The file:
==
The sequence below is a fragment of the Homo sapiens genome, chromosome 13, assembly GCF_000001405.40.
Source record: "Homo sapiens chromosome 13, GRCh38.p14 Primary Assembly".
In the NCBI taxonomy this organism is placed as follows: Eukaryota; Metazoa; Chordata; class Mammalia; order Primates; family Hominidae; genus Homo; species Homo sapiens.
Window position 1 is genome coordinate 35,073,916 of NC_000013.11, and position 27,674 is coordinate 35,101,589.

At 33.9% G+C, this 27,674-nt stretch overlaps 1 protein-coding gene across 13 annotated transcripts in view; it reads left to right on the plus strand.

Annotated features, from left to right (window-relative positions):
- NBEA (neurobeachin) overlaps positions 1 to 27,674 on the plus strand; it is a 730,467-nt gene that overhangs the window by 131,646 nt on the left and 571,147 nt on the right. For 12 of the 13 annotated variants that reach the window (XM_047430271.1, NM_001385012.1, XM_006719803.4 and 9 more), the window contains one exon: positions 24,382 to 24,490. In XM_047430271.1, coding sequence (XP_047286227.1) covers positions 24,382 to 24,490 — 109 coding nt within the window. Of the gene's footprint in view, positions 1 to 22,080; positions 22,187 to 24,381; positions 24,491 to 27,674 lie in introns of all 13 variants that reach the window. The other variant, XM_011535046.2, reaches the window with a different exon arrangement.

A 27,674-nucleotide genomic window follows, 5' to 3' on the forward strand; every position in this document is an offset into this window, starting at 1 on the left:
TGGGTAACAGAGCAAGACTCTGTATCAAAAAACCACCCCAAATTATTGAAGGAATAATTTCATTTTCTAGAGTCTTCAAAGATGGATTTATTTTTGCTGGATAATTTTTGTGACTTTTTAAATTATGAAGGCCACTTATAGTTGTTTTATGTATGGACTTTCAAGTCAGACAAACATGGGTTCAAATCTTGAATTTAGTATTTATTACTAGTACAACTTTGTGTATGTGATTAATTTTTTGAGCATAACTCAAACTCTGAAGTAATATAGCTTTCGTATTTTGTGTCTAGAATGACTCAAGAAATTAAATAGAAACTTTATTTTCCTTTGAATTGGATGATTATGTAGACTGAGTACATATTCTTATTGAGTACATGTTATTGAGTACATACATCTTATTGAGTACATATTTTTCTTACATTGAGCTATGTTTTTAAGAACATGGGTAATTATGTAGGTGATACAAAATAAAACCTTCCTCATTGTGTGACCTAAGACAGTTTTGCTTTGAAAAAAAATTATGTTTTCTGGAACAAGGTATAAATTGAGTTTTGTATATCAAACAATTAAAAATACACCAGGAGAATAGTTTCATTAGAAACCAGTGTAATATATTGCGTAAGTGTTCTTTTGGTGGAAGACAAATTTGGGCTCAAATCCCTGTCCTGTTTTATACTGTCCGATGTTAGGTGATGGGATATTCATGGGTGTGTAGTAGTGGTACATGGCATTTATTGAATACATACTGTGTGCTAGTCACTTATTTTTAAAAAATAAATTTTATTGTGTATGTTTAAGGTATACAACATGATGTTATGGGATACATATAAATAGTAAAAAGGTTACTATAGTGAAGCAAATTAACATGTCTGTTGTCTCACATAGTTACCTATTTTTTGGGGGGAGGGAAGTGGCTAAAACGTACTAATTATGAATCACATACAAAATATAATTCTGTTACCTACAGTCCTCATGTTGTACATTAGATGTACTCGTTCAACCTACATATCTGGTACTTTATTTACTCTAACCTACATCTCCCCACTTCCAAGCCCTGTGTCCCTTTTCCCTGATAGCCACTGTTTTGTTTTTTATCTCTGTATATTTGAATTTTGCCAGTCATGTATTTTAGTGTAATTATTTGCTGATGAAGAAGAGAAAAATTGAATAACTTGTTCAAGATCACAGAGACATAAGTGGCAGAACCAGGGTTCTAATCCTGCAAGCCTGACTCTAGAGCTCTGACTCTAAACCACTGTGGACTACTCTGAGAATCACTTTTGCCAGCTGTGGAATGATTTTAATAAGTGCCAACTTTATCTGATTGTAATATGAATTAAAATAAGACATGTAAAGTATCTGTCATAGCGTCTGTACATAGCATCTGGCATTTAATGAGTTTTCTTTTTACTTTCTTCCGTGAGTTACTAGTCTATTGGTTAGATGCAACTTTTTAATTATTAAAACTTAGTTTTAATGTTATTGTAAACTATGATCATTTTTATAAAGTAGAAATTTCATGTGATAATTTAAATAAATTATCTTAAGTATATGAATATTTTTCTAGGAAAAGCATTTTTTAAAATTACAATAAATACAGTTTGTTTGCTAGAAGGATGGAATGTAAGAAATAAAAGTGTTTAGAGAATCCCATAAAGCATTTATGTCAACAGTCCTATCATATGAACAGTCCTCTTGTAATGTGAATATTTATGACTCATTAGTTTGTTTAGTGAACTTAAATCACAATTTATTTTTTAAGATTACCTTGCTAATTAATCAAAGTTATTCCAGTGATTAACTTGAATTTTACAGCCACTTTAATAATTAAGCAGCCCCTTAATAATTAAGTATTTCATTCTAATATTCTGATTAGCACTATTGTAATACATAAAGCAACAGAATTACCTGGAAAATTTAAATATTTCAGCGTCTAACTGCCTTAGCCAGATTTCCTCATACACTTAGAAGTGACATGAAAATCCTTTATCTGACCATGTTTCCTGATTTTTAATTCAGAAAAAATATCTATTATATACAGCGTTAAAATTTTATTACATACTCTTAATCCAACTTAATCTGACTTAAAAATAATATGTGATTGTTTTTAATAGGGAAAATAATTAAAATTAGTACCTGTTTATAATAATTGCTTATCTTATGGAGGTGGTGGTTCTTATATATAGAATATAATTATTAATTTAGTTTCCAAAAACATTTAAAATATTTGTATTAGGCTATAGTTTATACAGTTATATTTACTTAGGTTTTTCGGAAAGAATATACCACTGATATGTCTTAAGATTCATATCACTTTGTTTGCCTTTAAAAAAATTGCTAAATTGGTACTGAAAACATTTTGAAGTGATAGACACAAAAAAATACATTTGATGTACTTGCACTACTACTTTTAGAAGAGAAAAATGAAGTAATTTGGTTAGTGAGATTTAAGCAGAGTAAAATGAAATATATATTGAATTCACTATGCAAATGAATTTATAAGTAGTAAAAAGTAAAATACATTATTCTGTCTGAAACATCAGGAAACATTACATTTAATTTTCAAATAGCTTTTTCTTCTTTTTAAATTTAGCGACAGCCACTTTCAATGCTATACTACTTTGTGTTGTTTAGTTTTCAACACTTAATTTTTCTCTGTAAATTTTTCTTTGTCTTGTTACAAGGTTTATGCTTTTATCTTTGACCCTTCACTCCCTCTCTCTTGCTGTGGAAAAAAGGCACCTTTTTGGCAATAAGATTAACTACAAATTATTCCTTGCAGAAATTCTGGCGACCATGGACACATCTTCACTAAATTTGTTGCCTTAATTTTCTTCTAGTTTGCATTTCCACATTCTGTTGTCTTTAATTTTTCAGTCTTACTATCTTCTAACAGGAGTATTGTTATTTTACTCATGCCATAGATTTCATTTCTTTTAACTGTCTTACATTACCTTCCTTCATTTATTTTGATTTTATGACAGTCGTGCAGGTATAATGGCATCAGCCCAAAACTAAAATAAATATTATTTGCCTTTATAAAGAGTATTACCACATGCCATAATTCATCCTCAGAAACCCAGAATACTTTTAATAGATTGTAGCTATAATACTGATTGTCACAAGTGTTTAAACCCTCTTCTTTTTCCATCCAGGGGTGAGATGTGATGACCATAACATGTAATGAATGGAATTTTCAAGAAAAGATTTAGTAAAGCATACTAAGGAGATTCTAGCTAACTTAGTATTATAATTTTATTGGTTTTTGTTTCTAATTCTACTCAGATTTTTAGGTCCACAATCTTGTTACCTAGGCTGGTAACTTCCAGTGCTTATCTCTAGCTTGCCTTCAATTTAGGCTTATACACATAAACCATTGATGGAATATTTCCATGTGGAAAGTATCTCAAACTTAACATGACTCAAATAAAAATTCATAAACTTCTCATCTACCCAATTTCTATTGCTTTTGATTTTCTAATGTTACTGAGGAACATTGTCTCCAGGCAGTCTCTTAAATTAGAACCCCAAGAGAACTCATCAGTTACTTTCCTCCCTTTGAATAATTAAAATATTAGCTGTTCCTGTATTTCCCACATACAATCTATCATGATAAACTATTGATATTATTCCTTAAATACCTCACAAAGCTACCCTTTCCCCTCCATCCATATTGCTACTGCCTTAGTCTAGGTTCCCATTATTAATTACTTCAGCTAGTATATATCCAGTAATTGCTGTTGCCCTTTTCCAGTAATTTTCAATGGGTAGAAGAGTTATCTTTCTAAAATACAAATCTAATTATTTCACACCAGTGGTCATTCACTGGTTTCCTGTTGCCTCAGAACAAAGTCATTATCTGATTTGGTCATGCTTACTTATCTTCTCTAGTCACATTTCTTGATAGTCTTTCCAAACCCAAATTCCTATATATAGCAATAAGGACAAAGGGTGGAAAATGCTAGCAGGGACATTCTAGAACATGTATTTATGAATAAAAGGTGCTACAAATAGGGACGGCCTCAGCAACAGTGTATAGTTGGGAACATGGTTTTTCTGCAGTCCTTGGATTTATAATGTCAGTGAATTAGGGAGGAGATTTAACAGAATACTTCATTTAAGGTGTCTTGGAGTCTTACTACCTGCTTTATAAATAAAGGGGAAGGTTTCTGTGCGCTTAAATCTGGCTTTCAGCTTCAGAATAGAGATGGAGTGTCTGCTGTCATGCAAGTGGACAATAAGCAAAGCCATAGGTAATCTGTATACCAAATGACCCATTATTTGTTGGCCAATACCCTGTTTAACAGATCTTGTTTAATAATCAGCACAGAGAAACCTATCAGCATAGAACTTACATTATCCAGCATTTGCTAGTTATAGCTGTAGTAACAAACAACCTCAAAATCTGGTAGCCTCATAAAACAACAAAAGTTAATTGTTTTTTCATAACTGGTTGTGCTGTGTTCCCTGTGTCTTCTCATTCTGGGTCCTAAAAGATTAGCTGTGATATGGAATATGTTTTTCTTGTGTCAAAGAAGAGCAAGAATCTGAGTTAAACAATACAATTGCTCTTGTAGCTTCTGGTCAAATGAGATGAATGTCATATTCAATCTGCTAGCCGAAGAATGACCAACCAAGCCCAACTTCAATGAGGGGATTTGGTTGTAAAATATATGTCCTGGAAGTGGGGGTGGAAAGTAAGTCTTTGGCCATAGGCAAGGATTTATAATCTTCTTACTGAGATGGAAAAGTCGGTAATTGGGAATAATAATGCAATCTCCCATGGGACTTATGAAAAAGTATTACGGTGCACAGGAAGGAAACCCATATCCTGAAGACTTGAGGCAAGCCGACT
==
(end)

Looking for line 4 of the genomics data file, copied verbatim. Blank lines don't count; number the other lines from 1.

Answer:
Window position 1 is genome coordinate 35,073,916 of NC_000013.11, and position 27,674 is coordinate 35,101,589.